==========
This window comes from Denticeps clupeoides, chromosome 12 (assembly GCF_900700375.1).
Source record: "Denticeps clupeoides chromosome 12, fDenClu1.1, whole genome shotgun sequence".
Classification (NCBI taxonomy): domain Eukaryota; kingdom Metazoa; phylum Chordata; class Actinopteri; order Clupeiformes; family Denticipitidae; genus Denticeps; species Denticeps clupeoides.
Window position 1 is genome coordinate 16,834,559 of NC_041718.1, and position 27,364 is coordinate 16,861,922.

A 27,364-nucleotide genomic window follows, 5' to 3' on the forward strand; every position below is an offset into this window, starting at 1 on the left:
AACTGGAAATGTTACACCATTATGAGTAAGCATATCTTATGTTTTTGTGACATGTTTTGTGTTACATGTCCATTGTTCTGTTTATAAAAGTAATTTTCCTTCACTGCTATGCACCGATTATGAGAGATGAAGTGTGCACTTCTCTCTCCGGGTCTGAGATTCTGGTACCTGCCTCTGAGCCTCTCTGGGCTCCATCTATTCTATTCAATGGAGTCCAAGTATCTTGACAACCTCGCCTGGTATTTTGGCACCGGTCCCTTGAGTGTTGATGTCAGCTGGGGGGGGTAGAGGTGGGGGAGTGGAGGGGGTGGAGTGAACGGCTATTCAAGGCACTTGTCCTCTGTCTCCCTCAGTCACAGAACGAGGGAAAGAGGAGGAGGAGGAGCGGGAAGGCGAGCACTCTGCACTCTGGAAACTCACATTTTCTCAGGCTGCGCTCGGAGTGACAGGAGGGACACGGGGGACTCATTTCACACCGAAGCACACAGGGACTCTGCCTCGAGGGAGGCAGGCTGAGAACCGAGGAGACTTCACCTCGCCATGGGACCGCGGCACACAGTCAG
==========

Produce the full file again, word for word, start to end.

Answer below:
This window comes from Denticeps clupeoides, chromosome 12 (assembly GCF_900700375.1).
Source record: "Denticeps clupeoides chromosome 12, fDenClu1.1, whole genome shotgun sequence".
Classification (NCBI taxonomy): domain Eukaryota; kingdom Metazoa; phylum Chordata; class Actinopteri; order Clupeiformes; family Denticipitidae; genus Denticeps; species Denticeps clupeoides.
Window position 1 is genome coordinate 16,834,559 of NC_041718.1, and position 27,364 is coordinate 16,861,922.

A 27,364-nucleotide genomic window follows, 5' to 3' on the forward strand; every position below is an offset into this window, starting at 1 on the left:
AACTGGAAATGTTACACCATTATGAGTAAGCATATCTTATGTTTTTGTGACATGTTTTGTGTTACATGTCCATTGTTCTGTTTATAAAAGTAATTTTCCTTCACTGCTATGCACCGATTATGAGAGATGAAGTGTGCACTTCTCTCTCCGGGTCTGAGATTCTGGTACCTGCCTCTGAGCCTCTCTGGGCTCCATCTATTCTATTCAATGGAGTCCAAGTATCTTGACAACCTCGCCTGGTATTTTGGCACCGGTCCCTTGAGTGTTGATGTCAGCTGGGGGGGGTAGAGGTGGGGGAGTGGAGGGGGTGGAGTGAACGGCTATTCAAGGCACTTGTCCTCTGTCTCCCTCAGTCACAGAACGAGGGAAAGAGGAGGAGGAGGAGCGGGAAGGCGAGCACTCTGCACTCTGGAAACTCACATTTTCTCAGGCTGCGCTCGGAGTGACAGGAGGGACACGGGGGACTCATTTCACACCGAAGCACACAGGGACTCTGCCTCGAGGGAGGCAGGCTGAGAACCGAGGAGACTTCACCTCGCCATGGGACCGCGGCACACAGTCAG